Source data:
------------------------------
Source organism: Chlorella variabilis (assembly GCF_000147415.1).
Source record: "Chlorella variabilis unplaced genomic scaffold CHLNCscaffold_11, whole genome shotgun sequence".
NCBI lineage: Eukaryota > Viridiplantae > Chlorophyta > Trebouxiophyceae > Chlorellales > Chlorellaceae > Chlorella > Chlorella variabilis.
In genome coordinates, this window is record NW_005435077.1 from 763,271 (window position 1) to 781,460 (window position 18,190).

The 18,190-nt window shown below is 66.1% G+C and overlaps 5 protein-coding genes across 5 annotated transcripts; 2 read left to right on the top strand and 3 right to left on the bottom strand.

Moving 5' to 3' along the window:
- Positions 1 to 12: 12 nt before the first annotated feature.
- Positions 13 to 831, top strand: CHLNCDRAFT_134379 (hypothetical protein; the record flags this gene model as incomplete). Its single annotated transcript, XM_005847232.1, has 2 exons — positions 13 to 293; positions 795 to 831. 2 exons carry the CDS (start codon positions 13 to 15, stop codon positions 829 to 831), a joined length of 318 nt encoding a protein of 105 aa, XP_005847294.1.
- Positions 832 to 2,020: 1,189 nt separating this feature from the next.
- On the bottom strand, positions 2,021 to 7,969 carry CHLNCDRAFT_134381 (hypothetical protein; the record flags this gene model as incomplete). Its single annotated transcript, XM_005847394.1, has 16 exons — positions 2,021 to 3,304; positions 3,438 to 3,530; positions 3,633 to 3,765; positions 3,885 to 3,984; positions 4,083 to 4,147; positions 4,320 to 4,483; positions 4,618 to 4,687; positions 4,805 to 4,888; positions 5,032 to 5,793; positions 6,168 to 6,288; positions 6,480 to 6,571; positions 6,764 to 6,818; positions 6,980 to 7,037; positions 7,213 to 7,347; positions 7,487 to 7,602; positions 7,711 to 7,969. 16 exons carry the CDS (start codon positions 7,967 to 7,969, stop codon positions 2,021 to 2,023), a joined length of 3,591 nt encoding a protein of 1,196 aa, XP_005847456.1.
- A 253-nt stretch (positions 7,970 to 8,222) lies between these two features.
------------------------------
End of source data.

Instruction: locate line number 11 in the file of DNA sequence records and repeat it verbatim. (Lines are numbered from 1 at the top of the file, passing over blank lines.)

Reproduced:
- A 253-nt stretch (positions 7,970 to 8,222) lies between these two features.